UN agency urges international aid for Palestinian economy on brink of collapse
In its annual report on assistance to the Palestinian people, UNCTAD notes that tightened mobility restrictions since April 2002 have created a situation in the Palestinian territory that resembles "complex humanitarian emergencies" characterized by severe economic conditions.
The Palestinian Authority (PA) has been forced into heavy dependence on donor support to maintain emergency and basic activities, diverting its attention away from key development objectives, UNCTAD says. This renders even more urgent the need for concerted efforts to identify strategies to set the Palestinian economy on a path of recovery - a "still-elusive" goal that remains intertwined with the achievement of peace and security in the region.
The report offers stark statistics, noting that close to half of the Palestinian population is now living on less than $2 a day. Unemployment has soared - from 10 per cent in September 2000 to 34 per cent by this July - leaving at least 200,000 Palestinians of working age without a job. That figure can climb up to 600,000 during curfews. The income losses are mainly due to the recurrent internal and border closures, which have become increasingly stringent since April.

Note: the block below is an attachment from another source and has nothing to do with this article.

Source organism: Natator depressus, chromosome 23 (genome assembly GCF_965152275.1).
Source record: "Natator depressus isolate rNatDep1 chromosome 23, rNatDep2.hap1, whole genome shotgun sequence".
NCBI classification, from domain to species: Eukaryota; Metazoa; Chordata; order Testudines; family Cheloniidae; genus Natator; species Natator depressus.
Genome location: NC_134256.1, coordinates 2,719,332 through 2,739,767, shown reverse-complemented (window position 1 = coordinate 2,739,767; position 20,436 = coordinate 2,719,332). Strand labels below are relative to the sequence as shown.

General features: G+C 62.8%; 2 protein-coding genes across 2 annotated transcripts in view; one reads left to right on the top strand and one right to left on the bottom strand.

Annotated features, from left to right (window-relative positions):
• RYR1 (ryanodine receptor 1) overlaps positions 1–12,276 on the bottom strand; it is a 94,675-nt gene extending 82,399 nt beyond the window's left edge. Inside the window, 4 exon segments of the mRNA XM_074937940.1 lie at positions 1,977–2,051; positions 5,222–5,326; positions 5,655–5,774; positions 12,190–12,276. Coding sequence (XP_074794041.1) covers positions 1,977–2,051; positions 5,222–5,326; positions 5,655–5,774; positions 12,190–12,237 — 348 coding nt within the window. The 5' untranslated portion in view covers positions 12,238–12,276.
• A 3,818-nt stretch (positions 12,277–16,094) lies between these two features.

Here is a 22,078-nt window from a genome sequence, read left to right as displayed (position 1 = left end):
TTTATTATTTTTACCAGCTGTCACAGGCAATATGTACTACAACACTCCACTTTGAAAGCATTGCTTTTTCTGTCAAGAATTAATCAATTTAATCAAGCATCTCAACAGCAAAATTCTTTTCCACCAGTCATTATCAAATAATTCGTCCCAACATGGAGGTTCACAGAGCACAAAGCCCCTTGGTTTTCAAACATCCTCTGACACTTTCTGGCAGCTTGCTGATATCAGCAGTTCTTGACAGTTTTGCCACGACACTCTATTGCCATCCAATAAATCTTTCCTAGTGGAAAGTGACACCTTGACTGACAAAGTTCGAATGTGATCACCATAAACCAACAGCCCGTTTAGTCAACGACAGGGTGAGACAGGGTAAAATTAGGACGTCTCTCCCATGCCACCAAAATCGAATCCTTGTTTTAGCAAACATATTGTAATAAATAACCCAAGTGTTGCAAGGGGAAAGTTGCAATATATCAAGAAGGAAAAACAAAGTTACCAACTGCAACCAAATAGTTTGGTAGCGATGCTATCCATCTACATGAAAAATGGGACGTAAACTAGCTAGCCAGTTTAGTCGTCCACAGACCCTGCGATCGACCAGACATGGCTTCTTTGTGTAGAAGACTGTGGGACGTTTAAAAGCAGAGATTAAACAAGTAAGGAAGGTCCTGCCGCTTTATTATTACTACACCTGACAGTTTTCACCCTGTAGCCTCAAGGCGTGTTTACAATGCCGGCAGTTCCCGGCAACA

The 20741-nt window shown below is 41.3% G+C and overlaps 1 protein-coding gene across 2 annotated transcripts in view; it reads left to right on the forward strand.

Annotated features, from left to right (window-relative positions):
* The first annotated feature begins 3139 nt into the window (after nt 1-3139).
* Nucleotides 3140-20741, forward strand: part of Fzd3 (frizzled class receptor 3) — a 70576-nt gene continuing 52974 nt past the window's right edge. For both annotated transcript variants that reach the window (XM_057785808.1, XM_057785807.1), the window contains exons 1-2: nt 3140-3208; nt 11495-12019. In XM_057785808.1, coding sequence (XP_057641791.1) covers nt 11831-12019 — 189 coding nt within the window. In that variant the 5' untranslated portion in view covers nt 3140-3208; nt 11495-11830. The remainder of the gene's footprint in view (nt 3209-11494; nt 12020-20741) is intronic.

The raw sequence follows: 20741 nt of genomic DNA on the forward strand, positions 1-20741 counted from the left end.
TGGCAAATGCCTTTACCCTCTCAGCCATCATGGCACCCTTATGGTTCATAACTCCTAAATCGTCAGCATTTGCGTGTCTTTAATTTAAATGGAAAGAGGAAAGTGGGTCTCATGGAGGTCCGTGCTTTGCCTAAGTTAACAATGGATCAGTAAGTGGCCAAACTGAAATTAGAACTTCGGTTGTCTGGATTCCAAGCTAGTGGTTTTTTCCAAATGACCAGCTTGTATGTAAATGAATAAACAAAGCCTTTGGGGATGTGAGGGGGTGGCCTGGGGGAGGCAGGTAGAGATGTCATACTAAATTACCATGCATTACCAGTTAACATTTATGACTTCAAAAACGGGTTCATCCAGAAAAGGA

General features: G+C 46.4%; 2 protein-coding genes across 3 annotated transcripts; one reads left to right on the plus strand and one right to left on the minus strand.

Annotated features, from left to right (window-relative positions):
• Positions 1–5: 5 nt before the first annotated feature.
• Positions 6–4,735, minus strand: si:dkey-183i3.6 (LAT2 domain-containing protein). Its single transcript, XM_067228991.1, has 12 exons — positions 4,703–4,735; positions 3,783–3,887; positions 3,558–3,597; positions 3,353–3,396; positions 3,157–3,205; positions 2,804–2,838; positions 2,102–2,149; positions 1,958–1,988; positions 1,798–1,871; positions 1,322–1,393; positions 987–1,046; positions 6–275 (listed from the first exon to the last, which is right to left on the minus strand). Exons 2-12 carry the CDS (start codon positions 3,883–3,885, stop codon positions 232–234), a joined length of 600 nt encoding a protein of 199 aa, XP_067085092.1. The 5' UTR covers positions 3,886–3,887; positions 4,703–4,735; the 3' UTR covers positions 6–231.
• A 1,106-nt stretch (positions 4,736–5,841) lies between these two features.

According to the report, these effects on the Palestinian economy are unlikely to be easily reversed, even if stability is attained, because people have exhausted their resources and are now unable to survive without outside aid. Effectively bankrupt and increasingly dependent on donor aid, the PA faces a severe budget deficit.
"Regardless of how capable, streamlined and transparent the PA proves to be in economic management and policy-making, it has to contend with an economy beset by deep-seated structural weaknesses and imbalances arising from prolonged occupation," UNCTAD states. Meanwhile, the institutionalization of Israeli mobility restrictions has worsened the humanitarian crisis and complicated efforts to address development needs, since the impact of the emergency situation is likely to continue even after stability has been attained.
The report calls for rehabilitation efforts that can reinforce the economy's capacity to withstand the crisis, especially through emergency job creation programmes. For its part, UNCTAD has stepped up its technical assistance activities in support of the area's development.
The report will be reviewed at next month's meeting of the UNCTAD Trade and Development Board, to be held in Geneva.